Wednesday, August 26, 2009

Gucci Mane, Kids, and Taxpayers

I have gotten all sorts of feedback about my email regarding the Gucci Mane rap concert. It's time to set the record straight on the issue. The real issues are (a) protecting our kids and (b) protecting the taxpayers.

This whole thing started when a citizen sent me an email with a link to a Gucci Mane youtube video that seemed very offensive to me persnally. I heard the n-word used a lot, but couldn’t really understand most of the lyrics. So I pulled the lyrics up online, and found that some of Gucci's lyrics promote the use of illegal drugs and the…how do I say it…unloving use of women. I challenge you to go online, and actually read some of the lyrics. They’re not as innocent as some people are claiming. The citizen pointed out that his tax dollars didn’t need to be subsidizing this stuff, and I agreed with him.

I would also agree that your tax dollars should not go toward subsidizing the KKK or some other hate group that wants to have a convention at the civic center. Unfortunately, it appears under federal law that ANYONE can use the civic center, if they pay to use it. We legally cannot reject anyone. Not Marilyn Manson. Not the KKK. The KKK can pay to rent it out, just as they can obtain a permit to parade down city streets. Federal law says they just have to abide by the civic center rules and regulations. I asked the city attorney to research exactly what those "rules and regulations" are, and can be. Right now it is still unclear.

One problem I am still having with this issue is that the way we book acts in our civic center means that hardworking taxpaying citizens could be subsidizing some shows that absolutely repulse the MAJORITY of the city. That’s not right.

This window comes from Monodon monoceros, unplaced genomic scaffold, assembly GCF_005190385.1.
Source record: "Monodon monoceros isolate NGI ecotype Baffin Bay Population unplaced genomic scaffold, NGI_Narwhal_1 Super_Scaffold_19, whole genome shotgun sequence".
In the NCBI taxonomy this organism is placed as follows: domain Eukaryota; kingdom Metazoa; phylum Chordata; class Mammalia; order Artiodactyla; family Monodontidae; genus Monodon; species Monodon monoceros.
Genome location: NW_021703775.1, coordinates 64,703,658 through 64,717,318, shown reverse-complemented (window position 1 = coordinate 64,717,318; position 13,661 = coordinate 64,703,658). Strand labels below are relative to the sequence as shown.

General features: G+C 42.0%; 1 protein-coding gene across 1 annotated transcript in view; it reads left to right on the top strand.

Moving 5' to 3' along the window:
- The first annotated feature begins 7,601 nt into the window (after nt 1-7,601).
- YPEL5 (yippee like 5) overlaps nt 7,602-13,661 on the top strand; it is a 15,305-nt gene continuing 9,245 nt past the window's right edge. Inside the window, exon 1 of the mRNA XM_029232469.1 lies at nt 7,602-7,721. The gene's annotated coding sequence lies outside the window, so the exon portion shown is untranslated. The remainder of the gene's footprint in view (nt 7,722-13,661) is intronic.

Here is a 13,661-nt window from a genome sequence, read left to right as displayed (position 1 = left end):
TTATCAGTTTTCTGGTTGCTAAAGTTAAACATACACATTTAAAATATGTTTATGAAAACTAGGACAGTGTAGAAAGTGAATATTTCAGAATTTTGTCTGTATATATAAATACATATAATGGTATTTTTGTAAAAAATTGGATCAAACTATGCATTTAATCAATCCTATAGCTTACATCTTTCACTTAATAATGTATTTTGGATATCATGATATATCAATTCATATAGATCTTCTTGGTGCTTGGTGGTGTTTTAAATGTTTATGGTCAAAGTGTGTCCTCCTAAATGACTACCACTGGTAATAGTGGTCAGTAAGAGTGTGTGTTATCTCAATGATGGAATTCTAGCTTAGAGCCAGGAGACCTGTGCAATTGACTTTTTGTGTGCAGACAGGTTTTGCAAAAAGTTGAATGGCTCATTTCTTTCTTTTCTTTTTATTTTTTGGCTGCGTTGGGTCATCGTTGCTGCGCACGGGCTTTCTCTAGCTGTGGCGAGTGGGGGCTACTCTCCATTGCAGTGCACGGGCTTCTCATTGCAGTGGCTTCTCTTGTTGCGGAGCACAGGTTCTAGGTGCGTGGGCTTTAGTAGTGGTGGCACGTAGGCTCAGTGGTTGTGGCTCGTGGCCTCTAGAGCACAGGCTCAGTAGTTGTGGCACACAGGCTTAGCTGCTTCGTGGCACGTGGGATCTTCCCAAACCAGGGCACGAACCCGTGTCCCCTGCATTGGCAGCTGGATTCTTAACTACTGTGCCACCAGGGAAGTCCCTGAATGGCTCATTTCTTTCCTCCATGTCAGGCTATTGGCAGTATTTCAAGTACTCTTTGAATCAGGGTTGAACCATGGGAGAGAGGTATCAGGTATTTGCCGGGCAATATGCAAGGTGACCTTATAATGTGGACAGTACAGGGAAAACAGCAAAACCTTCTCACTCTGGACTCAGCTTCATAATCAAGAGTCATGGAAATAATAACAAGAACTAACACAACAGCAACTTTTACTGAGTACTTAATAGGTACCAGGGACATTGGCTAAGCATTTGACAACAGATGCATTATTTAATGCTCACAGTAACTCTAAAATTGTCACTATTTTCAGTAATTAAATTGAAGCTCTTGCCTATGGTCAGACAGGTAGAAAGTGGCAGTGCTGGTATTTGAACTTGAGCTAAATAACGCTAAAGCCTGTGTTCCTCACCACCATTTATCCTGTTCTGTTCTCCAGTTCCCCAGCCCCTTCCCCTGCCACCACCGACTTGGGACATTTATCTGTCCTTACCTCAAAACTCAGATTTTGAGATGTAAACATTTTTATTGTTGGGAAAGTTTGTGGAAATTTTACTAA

I am hoping that we can adopt a policy that EVERYONE pays the retail, published rate for civic center use, unless the city commission or an advisory committee votes to provide some sort of subsidy. By subsidy, I mean that a producer will sometimes convince the civic center to reduce certain fees in exchange for a larger percentage of the concessions, or waive certain fees just to land the act. In this sense, the taxpayers wind up "subsidizing" the show. Would you want to foot part of the bill for a hate group convention through your taxes? Of course not.

Thus, I think we need to see if we can legally adopt a policy regarding subsidizing shows that will at least help people feel better that their tax dollars aren’t paying for things that most despise. We would not censoring. We would just not be financially promoting.

I also think we can learn something from the movie and music industries, as well as the public library. A 16 year old can’t get into an R rated movie without an adult, but he can go see a KKK rally or Gucci Mane at the civic center. I understand that a young kid cannot buy the hard core Gucci Mane CD without an adult, but the kid can go to the civic center and hear him live without an adult. The public library doesn’t carry KKK rally material or Gucci Mane CD’s, but kids can go to the civic center to get both. Something’s just wrong with that picture.

What can legally be done?

There are civic center trade associations. Perhaps we can lobby them to adopt a rating system like the movie and music industries have done. The acts that make their way around the country would come with a rating to warn parents about what their kids are going to see at the local civic center.